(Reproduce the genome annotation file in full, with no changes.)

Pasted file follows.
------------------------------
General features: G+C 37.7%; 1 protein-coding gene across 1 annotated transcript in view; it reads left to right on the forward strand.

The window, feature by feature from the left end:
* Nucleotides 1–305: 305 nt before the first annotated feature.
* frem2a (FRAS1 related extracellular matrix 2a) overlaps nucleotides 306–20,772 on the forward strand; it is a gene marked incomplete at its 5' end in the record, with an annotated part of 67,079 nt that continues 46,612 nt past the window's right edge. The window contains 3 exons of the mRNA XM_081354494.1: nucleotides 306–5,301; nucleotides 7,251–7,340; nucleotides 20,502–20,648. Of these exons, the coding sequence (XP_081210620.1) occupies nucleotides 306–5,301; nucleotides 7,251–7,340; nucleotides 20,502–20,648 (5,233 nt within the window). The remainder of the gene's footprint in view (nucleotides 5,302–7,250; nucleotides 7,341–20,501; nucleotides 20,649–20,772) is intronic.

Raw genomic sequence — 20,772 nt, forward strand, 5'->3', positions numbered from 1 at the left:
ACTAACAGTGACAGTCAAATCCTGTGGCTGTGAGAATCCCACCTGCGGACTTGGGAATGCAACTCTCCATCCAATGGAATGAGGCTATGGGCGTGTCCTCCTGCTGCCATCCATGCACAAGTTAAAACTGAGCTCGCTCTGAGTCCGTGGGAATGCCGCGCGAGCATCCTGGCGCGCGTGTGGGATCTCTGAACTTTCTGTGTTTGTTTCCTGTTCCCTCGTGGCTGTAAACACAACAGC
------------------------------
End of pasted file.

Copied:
General features: G+C 37.7%; 1 protein-coding gene across 1 annotated transcript in view; it reads left to right on the forward strand.

The window, feature by feature from the left end:
* Nucleotides 1–305: 305 nt before the first annotated feature.
* frem2a (FRAS1 related extracellular matrix 2a) overlaps nucleotides 306–20,772 on the forward strand; it is a gene marked incomplete at its 5' end in the record, with an annotated part of 67,079 nt that continues 46,612 nt past the window's right edge. The window contains 3 exons of the mRNA XM_081354494.1: nucleotides 306–5,301; nucleotides 7,251–7,340; nucleotides 20,502–20,648. Of these exons, the coding sequence (XP_081210620.1) occupies nucleotides 306–5,301; nucleotides 7,251–7,340; nucleotides 20,502–20,648 (5,233 nt within the window). The remainder of the gene's footprint in view (nucleotides 5,302–7,250; nucleotides 7,341–20,501; nucleotides 20,649–20,772) is intronic.

Raw genomic sequence — 20,772 nt, forward strand, 5'->3', positions numbered from 1 at the left:
ACTAACAGTGACAGTCAAATCCTGTGGCTGTGAGAATCCCACCTGCGGACTTGGGAATGCAACTCTCCATCCAATGGAATGAGGCTATGGGCGTGTCCTCCTGCTGCCATCCATGCACAAGTTAAAACTGAGCTCGCTCTGAGTCCGTGGGAATGCCGCGCGAGCATCCTGGCGCGCGTGTGGGATCTCTGAACTTTCTGTGTTTGTTTCCTGTTCCCTCGTGGCTGTAAACACAACAGC